SAP Looks to Make Building IoT Applications Simpler

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    Creating an App-Centric Network for the Internet of Things

    Recognizing that applications that leverage the Internet of Things (IoT) might be challenging for most organizations to build, SAP is developing an IoT application services layer that promises to abstract away much of the underlying complexity associated with building these applications.

    Speaking at an SAP Executive Summit; Internet of Things event this week, Tanja Rueckert, executive vice president for Internet of Things and customer innovation at SAP, says that as SAP began to build out its framework for IoT applications, it became apparent that both SAP and its customers needed a way to build these applications that masked much of the underlying complexity of SAP platforms that are used to enable them. As a result, Rueckert says, SAP is developing an applications services layer for IoT that SAP, its partners and customers will all use to more easily create IoT applications that will span a broad range of vertical industries.

    Rueckert says SAP envisions customers and partners will build complementary applications that focus on micro segments of the major vertical industries that SAP serves. For example, Rueckert says, SAP will later this month deliver an Asset Intelligence Network application that Rueckert describes as a “Facebook” for machines through which various IoT devices will be able to more easily discover what functions and actions another machine can perform.


    In general, Rueckert notes, it’s imperative that organizations embracing IoT understand what classes of data need to be accessible in various formats at any given time. While Hadoop and Apache Spark frameworks provide a mechanism for processing massive amounts of data, Rueckert says the operational data that organizations need to make business decisions in real time is better served by the SAP HANA platform.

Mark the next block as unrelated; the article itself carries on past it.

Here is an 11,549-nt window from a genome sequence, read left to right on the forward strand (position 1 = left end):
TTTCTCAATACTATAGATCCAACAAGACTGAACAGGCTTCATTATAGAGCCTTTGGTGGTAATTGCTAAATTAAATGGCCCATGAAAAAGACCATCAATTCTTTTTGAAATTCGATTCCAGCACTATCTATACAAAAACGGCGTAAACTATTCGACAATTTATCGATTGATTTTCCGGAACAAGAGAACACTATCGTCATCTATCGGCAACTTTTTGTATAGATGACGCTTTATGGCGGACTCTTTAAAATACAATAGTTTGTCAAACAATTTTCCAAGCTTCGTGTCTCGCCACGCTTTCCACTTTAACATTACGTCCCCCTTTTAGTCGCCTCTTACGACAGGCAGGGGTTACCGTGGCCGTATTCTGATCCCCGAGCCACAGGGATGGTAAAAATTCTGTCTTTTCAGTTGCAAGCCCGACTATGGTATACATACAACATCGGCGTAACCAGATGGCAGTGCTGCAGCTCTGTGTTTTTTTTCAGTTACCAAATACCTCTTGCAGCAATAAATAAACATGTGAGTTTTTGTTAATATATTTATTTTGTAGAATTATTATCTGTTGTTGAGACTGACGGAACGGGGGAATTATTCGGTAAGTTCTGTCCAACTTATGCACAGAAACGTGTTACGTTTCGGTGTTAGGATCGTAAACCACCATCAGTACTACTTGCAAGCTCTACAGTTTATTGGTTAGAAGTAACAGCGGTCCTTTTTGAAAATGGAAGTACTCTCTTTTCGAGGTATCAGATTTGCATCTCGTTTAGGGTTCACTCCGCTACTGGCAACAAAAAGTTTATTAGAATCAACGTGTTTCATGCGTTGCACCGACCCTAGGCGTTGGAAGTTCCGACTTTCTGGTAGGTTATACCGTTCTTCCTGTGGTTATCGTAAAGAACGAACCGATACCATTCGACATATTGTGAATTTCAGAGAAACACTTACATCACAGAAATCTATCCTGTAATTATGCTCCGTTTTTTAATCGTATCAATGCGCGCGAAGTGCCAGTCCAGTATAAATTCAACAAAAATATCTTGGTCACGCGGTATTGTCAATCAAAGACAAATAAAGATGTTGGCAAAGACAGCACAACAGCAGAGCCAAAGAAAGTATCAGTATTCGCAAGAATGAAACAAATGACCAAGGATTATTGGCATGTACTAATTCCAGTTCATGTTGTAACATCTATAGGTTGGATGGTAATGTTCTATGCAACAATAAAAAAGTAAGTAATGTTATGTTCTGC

In effect, organizations need to not only understand the volume, velocity and variety of the data types that need to be managed, they also need to understand where best to store the aggregate analytics of all that data based on how hot, warm or cold it may be from the operational perspective of the business.

    In the meantime, rather than trying to boil the IoT ocean, Rueckert says most organizations would be well advised to start with a relatively small project that proves the value of IoT investments to the business today. Once an organization has a few of those projects under its belt, that organization will be in a better position to address all the technical and cultural issues that arise from building, deploying and managing IoT applications at scale.

    Mike Vizard
    Mike Vizard
    Michael Vizard is a seasoned IT journalist, with nearly 30 years of experience writing and editing about enterprise IT issues. He is a contributor to publications including Programmableweb, IT Business Edge, CIOinsight and UBM Tech. He formerly was editorial director for Ziff-Davis Enterprise, where he launched the company’s custom content division, and has also served as editor in chief for CRN and InfoWorld. He also has held editorial positions at PC Week, Computerworld and Digital Review.

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